By Monica Alonzo
By Stephen Lemons
By Jason P. Woodbury
By Dulce Paloma Baltazar Pedraza
By Ray Stern
By Pete Kotz
By Monica Alonzo
By New Times
"The work was amazing because of the high skill level," Zeitlin recalls. "But it was doing more than just demonstrating its own mastery." It had a political and cultural edge that intrigued her. Initially, she wanted to organize a show of works by Cuban artists working in Cuba and in exile. But it was too political. The current show isn't meant to be a comprehensive overview of the contemporary Cuban scene. Instead, it focuses on the edgy political works that have grown from Cuba's artistic tradition of social commentary.
In addition to the political aspects, says Zeitlin, much of the work displays the resourcefulness that poverty has brought to just about every island undertaking. Not long ago, she says, the Carpinteros had told her that "the process of trying to figure out how to do something against tremendous odds--how to get the food and materials you need, or how to get from here to there in the city--trains your mind creatively. And that's a key aspect in this work. It has to do with the idea of inventado--of inventing something out of nothing."
Zeitlin says the contrast with the concerns of some American art and artists couldn't be clearer. "The other night an artist from L.A. was in town," she says. "And at dinner all he talked about was the market and whether his work would sell."
When she asked him what his work was about, he said, "It's about excess. I put a blob in the middle of the canvas and then I give myself permission to do whatever I want in concentric patterns."
"What am I going to do when this Cuban show is over?" Zeitlin asks. "I can't go back to that kind of work that seems so trivial--really and truly trivial--and self-indulgent." This is not a new sentiment for her. Zeitlin's 1995 exhibition of Salvadoran art, containing images about the country's civil war, marked Zeitlin's evolving interest in art that exists in that danger zone of bearing witness to or commenting upon a society's events.
It's evident that the sharp edge that Zeitlin and others see in these works stems from the ongoing friction between what's permissible and forbidden in Cuban society. Less clear is how quickly the search by Cuban artists for greater markets and creative freedom will affect the "edge." But, as it has already done to artists in the United States, Europe and some parts of Latin America, the free market will ultimately change the relationship between Cuban artists and Cuban society--between the art and its context.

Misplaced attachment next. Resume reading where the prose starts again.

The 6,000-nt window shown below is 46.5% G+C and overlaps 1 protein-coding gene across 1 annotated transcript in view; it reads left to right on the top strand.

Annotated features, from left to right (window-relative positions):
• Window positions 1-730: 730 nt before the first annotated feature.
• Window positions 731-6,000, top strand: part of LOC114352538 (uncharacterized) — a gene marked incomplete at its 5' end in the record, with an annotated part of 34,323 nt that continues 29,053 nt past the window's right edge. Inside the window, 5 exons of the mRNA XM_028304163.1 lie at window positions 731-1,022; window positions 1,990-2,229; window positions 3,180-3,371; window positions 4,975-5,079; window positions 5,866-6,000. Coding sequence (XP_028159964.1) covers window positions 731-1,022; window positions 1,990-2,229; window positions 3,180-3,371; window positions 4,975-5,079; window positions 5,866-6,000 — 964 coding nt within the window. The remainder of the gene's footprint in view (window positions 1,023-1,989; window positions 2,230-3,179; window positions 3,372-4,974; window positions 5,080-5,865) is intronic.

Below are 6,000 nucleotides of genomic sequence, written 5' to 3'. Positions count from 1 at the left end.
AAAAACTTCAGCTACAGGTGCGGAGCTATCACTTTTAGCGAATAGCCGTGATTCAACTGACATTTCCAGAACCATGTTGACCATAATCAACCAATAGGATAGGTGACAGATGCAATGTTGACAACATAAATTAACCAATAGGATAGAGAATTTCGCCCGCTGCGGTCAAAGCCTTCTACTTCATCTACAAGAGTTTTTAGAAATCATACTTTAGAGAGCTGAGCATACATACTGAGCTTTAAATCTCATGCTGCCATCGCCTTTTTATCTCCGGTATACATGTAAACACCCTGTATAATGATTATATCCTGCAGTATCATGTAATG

For some, that change is already under way. Toirac has spent his summer here developing a brochure to market his art, surfing the Internet and learning how to use computerized visual tools--technologies not available to him in Cuba.
And Zeitlin says that "people are waiting to see what will happen to KCHO. He's been plucked out of the system by Barbara Gladstone [a New York art dealer]. He's very young, 28, so it's hard to keep your feet on the ground. Also, he's an islander of an island. And his materials are so important to the success of the work. For a long time, he used things that he found--like old boats, old wharfs, things he made out of scraps. I think his recent show in New York was a real questionable one, because Gladstone gave him unlimited material."
The larger question is how such access to art-world materials and information will affect the distinctiveness of Cuban art. Part of its distinctiveness can be attributed to the resourceful way the artists use and reuse materials and the island's unique blend of Afro-Euro-Caribbean iconography.
Yet it also stems partly from Cuba's relative isolation from American culture, says Sandra Levinson, who heads the Center for Cuban Studies in New York, and has been traveling to Cuba since the early 1970s. "I remember we did a large show of naive Cuban art. And a Cuban-American art critic who came to see the show said that was a wonderful show, with truly naive art. He said you couldn't have that kind of show of American artists anymore because there is so much information available here that you'd have to be living in a cave to not be affected by the popular market and what sells. For years, these artists in Cuba have just been doing their art."
The irony of the embargo is that it has given Cuban artists an advantage in an art world where original and exotic flavors are becoming harder to find.
"The arts--the fine arts and crude arts--have had the chance to develop on their own there," says Tom Miller. "Had there been no embargo to insulate and isolate them from American culture, they would have been far more homogenized."
Judging by the hurdles Zeitlin has faced in arranging this exhibition, it may be too early to worry about the quick absorption of Cuban art. Cuban-American cultural exchanges are still bound up in miles of red--and red, white and blue--tape. Embargo restrictions prevent direct purchases of works by Cuban artists in the United States. They have to be paid for in Cuba.